Huffpost Parents
THE BLOG

Featuring fresh takes and real-time analysis from HuffPost's signature lineup of contributors

Lea Grover Headshot

The Question That Ruined Generation Y

Posted: Updated:

When I was a kid, there was a question I heard constantly. Every year, at least, our teachers made a production out of asking. Our grandparents asked every visit. Our parents, our uncles and aunts, babysitters... everyone.

"What do you want to be when you grow up?"

When I was small, I had an answer. I wanted to be a mommy. But that wasn't good enough for my Baby Boomer teachers and parents, my Gen X babysitters. They were modern people, who refused to accept a little girl's limited understanding of gender roles. I could be anything. I could be anything I wanted to be.

When I got older, I read Sadako and the Thousand Paper Cranes, and decided that when I grew up I wanted to cure leukemia. I wanted to put on a white coat and spend all day in a lab, looking through microscopes and testing drugs on monkeys. Then I learned more about monkeys, and I wasn't so sure I wanted to do that anymore.

So, I decided I wanted to be president. I was going to go to law school, to become an organizer, to make changes in my community and country that would benefit everyone.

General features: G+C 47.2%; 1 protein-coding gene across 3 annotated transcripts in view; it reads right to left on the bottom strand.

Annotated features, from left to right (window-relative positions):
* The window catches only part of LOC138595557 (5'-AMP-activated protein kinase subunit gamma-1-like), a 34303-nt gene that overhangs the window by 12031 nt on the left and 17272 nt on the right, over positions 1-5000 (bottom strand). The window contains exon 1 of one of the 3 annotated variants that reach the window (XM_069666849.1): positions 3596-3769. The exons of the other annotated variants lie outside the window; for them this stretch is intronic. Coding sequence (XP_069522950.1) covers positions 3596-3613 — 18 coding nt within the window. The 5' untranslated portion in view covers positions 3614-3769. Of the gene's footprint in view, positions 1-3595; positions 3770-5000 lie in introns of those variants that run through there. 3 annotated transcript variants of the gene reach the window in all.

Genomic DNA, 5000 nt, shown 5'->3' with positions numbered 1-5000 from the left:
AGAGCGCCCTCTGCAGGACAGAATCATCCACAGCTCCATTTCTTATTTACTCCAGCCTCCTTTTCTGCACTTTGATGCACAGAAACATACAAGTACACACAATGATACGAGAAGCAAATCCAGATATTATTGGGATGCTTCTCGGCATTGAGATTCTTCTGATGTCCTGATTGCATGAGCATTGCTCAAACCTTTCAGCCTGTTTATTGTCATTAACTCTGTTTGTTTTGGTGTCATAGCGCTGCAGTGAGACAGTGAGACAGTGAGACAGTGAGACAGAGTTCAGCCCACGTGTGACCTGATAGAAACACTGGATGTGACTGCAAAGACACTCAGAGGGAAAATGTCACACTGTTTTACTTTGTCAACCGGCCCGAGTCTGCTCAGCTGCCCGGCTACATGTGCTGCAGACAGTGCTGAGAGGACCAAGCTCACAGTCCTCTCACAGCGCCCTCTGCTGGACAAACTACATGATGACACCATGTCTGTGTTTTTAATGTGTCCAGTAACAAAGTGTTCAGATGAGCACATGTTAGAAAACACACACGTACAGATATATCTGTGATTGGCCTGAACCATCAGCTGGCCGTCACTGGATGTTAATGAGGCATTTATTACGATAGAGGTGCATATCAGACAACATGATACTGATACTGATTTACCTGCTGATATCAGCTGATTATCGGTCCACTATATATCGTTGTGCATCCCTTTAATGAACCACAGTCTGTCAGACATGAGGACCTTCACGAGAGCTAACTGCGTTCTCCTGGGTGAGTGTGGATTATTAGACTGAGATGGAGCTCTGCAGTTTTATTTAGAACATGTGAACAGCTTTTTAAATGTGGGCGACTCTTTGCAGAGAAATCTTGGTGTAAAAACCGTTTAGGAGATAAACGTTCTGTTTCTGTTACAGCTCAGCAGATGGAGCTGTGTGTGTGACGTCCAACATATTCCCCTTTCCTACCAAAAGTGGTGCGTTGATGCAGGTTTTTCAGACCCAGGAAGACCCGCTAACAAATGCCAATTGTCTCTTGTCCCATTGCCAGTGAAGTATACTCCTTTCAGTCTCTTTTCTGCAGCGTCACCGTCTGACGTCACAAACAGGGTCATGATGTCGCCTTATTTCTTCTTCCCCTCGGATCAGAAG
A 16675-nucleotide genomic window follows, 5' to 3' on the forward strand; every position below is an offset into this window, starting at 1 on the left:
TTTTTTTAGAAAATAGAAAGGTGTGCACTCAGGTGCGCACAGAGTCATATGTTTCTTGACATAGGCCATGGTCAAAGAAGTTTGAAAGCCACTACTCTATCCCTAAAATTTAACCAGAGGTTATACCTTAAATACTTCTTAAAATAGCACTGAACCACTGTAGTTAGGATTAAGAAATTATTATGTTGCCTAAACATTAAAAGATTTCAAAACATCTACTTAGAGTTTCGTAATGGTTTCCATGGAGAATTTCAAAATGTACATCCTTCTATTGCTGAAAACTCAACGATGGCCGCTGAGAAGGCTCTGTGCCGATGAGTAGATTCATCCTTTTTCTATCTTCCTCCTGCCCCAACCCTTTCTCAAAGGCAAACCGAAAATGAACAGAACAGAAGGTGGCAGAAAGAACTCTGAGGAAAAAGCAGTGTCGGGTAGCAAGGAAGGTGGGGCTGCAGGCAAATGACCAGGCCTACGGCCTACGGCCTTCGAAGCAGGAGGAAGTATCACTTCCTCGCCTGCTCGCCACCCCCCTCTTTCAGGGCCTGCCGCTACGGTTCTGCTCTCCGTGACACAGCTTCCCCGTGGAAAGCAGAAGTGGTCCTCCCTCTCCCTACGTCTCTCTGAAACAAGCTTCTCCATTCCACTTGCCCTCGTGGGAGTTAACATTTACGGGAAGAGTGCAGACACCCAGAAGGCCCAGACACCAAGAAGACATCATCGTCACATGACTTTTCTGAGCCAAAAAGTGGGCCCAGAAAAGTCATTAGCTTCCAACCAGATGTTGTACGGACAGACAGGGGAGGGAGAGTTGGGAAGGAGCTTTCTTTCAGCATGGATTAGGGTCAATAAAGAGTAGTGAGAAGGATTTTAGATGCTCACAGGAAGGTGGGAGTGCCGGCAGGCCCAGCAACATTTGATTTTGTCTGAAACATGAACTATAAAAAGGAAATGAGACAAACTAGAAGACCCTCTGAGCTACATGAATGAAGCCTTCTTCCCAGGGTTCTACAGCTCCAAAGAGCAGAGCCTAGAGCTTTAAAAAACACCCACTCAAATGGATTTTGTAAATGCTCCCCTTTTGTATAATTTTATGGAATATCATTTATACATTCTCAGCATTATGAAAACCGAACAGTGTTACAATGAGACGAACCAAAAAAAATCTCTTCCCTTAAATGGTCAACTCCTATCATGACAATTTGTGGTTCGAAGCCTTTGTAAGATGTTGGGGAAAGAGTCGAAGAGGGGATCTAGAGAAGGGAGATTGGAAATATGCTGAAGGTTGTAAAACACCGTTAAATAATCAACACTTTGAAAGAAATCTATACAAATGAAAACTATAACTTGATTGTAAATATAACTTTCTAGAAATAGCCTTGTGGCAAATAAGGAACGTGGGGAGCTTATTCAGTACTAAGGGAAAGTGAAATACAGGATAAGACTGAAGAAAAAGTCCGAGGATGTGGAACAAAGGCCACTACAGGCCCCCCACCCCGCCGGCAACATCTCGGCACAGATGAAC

When I was a teenager, having the time of my life, politics and law school sounded like too much work. When people asked me, "What do you want to be when you grow up?" I told them if worst came to worst I could wait tables to pay for art supplies.

It wasn't really an answer. It was the most practical answer I could give. And now, I'm a stay-at-home parent.

I'm a Gen Y mom. A Millennial mom.

We're an odd bunch, us Gen Y mothers. As the oldest of the Generation Y crowd hit 30, we find ourselves confronted by expectations of adulthood that don't seem to fit. We've watched Gen X grow up and cope with changing social standards, and we've hesitated.

They didn't make adulthood look very promising.

They made movies like Reality Bites, about the illusion of adulthood and redefining personal success. They changed the standards regarding marriage and cohabitation and hyphenated last names. They embraced birth control, becoming "one and done" parents and heading back to work.

And then there's us.

Plenty of stories have been written about millennials' unwillingness, or inability, to grow up. About how long we live at home. About how many of us don't bother to get driver's licenses. About how apathetic we seem to be.

It's as though when everyone asked us, "What do you want to be when you grow up?" we all glibly retorted that we had a crappy job back-up plan. And we all just went ahead and focused on those.

As always, reality is more complicated.

Yes, we came of age in an economy where we had little hope of ever earning at our parents' potential.

Yes, we came of age in a society that requires us to get accredited four-year degrees to qualify for jobs waiting tables and answering phones.

Yes, we go into the world loaded with debt in a time when our grandparents are still in the workforce, still occupying jobs we want, still working to save for retirement when their entire life's saving may have been lost.